SmartPower is the nation’s leading non-profit social marketing firm dedicated to promoting clean, renewable energy and energy efficiency. Named the “Best Non-profit Marketing Firm in the US”, SmartPower’s mission is to help Americans make smart energy choices by creating on-the-ground campaigns that engage the public and generate measurable energy actions. www.smartpower.org
Brian F. Keane, SmartPower Founder, is recipient of John Merck Fund’s Highest Award
Boston – Brian F. Keane, President of the nonprofit clean energy organization, SmartPower, was awarded the $50,000 Frank Hatch “Sparkplug” Award for Enlightened Public Service by The John Merck Fund today. The award is granted annually to an outstanding leader whose work embodies extraordinary creativity, dedication, and foresight.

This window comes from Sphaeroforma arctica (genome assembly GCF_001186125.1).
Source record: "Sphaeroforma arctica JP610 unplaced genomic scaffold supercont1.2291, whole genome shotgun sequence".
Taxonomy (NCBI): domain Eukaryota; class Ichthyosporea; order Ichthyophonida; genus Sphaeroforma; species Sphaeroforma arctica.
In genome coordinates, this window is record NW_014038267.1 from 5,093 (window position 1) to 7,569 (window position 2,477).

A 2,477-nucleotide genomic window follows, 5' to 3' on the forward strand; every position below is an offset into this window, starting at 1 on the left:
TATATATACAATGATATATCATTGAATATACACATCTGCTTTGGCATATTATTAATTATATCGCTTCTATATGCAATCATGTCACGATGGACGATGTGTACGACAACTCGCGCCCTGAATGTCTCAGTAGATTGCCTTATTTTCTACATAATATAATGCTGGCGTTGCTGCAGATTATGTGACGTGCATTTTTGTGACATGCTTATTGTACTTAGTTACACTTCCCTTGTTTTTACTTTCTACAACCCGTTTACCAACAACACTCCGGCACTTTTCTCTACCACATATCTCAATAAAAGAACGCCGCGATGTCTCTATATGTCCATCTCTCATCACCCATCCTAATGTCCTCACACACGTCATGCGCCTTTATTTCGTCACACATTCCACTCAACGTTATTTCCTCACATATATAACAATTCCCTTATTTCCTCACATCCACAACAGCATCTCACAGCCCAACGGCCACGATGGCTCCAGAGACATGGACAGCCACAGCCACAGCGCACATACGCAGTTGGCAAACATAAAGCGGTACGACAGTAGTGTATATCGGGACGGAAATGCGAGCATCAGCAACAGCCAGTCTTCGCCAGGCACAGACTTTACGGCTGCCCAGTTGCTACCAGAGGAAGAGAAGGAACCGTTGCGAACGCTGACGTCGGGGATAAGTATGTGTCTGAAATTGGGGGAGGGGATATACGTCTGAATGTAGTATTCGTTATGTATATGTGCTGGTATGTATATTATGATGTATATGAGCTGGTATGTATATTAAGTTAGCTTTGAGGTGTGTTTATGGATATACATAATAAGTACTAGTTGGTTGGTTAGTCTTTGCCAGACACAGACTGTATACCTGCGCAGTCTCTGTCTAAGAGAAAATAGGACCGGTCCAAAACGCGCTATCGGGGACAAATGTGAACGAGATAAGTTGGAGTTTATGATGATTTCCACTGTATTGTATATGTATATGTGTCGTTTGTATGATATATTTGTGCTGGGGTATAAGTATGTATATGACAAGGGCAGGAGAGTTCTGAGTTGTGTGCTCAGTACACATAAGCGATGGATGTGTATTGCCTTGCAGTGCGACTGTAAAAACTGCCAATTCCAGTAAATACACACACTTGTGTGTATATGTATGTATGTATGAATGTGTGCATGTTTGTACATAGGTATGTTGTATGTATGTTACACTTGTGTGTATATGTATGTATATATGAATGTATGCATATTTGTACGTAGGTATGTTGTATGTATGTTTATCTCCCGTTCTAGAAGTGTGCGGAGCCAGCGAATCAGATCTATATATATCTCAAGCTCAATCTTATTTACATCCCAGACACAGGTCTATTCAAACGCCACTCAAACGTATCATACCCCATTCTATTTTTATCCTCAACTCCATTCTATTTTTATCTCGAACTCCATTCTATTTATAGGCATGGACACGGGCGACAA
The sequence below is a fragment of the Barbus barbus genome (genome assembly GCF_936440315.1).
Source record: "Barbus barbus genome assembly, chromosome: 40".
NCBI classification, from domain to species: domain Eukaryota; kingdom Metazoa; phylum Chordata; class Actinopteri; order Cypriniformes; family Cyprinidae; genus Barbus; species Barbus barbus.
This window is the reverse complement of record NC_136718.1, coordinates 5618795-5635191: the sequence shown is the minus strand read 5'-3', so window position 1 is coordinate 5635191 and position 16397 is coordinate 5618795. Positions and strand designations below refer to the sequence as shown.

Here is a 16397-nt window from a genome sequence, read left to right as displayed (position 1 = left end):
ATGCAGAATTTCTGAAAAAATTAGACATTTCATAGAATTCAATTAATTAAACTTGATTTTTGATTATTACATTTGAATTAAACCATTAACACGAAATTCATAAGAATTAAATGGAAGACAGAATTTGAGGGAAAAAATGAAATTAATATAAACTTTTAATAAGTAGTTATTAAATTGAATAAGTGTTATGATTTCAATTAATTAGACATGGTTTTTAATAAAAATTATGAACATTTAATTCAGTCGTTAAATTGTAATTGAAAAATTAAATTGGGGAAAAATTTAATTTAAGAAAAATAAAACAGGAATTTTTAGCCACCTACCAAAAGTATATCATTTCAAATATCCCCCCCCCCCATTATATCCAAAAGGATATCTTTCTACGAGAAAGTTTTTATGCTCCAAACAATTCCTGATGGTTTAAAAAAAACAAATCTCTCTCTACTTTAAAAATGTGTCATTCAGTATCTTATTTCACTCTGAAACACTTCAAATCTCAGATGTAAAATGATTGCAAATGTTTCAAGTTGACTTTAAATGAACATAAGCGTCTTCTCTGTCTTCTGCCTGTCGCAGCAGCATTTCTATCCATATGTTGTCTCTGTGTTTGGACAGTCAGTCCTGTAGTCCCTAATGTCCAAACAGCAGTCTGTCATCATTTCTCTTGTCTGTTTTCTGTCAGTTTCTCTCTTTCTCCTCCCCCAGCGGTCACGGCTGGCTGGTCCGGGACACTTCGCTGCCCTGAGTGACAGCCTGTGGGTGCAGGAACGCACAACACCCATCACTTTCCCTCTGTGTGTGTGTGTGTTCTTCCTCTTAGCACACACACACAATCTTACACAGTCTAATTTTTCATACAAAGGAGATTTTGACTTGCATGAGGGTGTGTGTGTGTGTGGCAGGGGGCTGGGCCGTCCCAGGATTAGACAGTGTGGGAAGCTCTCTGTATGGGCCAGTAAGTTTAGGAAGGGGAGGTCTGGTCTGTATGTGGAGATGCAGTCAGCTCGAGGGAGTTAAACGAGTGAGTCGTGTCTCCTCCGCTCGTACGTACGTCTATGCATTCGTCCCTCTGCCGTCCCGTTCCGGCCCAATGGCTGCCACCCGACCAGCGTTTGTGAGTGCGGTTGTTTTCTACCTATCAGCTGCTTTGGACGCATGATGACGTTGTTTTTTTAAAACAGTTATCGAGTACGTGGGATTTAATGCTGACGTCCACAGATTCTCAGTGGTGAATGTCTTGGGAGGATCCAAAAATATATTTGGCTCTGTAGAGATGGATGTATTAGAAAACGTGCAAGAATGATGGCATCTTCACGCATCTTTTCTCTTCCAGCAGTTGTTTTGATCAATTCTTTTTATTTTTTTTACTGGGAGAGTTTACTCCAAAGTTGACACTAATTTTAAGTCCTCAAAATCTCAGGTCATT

“Brian’s vision, energy, and passion exemplify the purpose of the Sparkplug Award,” said Serena H. Whitridge, Chair of The John Merck Fund board, in presenting the award. “SmartPower’s unrivaled success in helping to mainstream clean, renewable energy and energy efficiency to the American people has changed the consumer and environmental landscape in ways once thought simply unimaginable.”
The Fund, one of the original funders of SmartPower, created the Frank Hatch Sparkplug award in 2006 to honor its longtime former chairman, Frank Hatch. Ms. Whitridge is Frank Hatch’s daughter.
“Fifteen years ago The John Merck Fund – and specifically Frank Hatch – helped create SmartPower,” said Keane. “To me Frank Hatch has always been a political leader, an environmental hero – and a personal mentor. And now, to receive this award in Frank’s name is beyond humbling. It is, of course, personally and professionally gratifying. But beyond that I accept this award as a legacy of Frank Hatch’s dedication and life’s work. And to be sure, we will in turn rededicate ourselves to continuing Frank’s work and the work of The John Merck Fund.”